Drill 'n' bass

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Drill 'n' bass is a subgenre of drum and bass which developed in the mid-1990s as IDM artists began experimenting with elements of breakbeat, jungle, and drum and bass music.[2] Artists utilized powerful audio software programs and deployed frenzied, irregular beats that often discouraged dancing.[2][3] The style was often interpreted as having a lightly parodic relationship with the dance styles that inspired it.[4]


AllMusic referred to the genre as "a spastic form of breakbeat jungle that relied on powerful audio software and patient programming to warp old midtempo beats and breaks into a frenzied, experimental potpourri of low-attention-span electronic music."[2] Critic Simon Reynolds described it as "jungle by non-junglists for non-junglists," stating that producers are "free to take the idiomatic features of jungle — fucked-up breakbeats, mutant bass, sampladelic collage —and exacerbate them away beyond any conceivable use-value to DJ or dancer."[4] Author Peter Shapiro called it "double-time drum 'n' bass with impossible-to-dance-to rhythms and toilet humor."[1]


Early exponents of drill 'n' bass included Luke Vibert, Aphex Twin, and Squarepusher.[2][4] The style was pioneered by Vibert on his 1995 EPs under the name Plug.[5] Other pioneering releases included Aphex Twin's Hangable Auto Bulb EP (1995) (under his AFX moniker) and Squarepusher's Conumber E:P EP (1995).[2] In 1996, the style appeared on long-form LPs such as Plug's Drum 'n' Bass for Papa and Squarepusher's Feed Me Weird Things.[2] Subsequent artists like Witchman, Animals on Wheels, Amon Tobin, Mung, and Plasmalamp also explored the style.[2][4]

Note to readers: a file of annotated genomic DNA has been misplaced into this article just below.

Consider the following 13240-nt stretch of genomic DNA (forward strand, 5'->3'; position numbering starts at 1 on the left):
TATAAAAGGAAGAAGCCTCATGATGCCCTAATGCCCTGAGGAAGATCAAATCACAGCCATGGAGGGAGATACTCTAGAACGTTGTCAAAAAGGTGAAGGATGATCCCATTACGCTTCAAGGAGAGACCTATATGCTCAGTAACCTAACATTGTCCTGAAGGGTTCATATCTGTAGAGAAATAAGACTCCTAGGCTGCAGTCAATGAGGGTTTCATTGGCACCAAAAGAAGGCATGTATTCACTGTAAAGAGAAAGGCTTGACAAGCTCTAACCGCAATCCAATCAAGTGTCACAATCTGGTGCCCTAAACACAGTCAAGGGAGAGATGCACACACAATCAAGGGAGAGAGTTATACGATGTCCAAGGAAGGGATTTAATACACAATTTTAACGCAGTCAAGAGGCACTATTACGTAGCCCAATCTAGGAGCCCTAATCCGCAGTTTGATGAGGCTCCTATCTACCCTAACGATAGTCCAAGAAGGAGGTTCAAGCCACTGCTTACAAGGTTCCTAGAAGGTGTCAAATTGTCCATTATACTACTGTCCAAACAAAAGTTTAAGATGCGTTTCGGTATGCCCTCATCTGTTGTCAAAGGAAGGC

By the end of the 1990s, it had largely dissipated.[2] Subsequent artists such as Kid606 drew on the style.[5] It would help produce the IDM spin-off genre breakcore, which took a more earnest and frenetic approach to the jungle sound.[4]

See also[edit]


  1. ^ a b c Peter Shapiro, ed. (1999). Drum'n'Bass the Rough Guide. p. 207. ISBN 9781858284330.
  2. ^ a b c d e f g h "Drill'n'bass Music Genre Overview | AllMusic". AllMusic. Retrieved 2018-03-26.
  3. ^ Greene, Paul D.; Porcello, Thomas, eds. (1 March 2010). Wired for Sound: Engineering and Technologies in Sonic Cultures. Wesleyan University Press. p. 161. ISBN 978-0819565167.
  4. ^ a b c d e Simon Reynolds. Energy Flash: A Journey Through Rave Music and Dance Culture. Soft Skull Press, 2012. p. 382-383
  5. ^ a b Reynolds, Simon. "kid606 - Down With The Scene review". Retrieved 19 August 2019.